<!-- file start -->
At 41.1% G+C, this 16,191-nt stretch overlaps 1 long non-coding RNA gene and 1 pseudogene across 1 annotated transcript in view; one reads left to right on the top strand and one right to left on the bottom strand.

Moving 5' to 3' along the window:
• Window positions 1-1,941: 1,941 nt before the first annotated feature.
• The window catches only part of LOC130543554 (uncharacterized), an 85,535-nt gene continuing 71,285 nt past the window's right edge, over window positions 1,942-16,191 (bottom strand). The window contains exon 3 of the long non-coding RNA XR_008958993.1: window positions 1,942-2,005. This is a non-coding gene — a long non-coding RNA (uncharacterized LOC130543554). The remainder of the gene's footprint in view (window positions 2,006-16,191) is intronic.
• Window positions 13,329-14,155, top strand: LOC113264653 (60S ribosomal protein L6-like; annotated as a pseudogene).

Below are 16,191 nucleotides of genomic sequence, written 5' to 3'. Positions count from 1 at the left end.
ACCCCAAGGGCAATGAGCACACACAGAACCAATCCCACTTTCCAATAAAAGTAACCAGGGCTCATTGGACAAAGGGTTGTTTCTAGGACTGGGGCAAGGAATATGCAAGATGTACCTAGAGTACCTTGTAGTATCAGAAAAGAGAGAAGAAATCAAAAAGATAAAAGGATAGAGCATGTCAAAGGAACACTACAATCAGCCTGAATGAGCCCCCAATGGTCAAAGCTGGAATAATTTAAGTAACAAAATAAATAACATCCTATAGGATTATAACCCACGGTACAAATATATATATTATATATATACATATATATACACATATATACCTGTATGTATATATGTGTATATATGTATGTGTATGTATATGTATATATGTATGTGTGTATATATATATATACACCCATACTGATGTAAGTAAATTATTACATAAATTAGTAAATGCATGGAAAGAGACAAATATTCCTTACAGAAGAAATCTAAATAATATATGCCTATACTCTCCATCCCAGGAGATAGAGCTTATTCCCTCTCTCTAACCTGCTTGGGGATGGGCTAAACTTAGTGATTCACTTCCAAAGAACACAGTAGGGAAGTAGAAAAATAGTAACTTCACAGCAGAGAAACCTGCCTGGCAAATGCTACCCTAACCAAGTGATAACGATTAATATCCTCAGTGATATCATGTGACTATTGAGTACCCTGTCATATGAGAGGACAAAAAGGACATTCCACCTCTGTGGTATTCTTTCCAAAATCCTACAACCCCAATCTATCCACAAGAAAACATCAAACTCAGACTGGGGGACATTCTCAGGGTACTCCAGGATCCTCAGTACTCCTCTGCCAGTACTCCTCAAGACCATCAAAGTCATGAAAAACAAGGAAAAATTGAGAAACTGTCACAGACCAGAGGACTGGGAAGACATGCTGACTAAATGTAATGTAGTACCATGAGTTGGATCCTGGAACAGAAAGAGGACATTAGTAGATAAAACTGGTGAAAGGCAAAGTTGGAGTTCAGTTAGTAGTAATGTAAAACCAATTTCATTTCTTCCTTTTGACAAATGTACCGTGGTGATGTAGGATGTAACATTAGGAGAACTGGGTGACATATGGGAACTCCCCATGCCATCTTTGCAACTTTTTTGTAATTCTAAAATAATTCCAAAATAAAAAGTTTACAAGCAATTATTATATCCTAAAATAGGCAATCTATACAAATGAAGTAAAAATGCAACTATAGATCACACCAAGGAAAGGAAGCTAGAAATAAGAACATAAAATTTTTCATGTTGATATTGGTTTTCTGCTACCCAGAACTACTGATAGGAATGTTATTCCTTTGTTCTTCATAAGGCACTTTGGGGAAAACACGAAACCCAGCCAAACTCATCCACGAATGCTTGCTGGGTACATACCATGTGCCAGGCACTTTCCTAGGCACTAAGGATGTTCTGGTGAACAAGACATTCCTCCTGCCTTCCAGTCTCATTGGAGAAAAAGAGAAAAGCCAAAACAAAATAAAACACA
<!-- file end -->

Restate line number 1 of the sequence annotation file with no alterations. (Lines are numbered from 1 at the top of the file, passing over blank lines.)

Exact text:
At 41.1% G+C, this 16,191-nt stretch overlaps 1 long non-coding RNA gene and 1 pseudogene across 1 annotated transcript in view; one reads left to right on the top strand and one right to left on the bottom strand.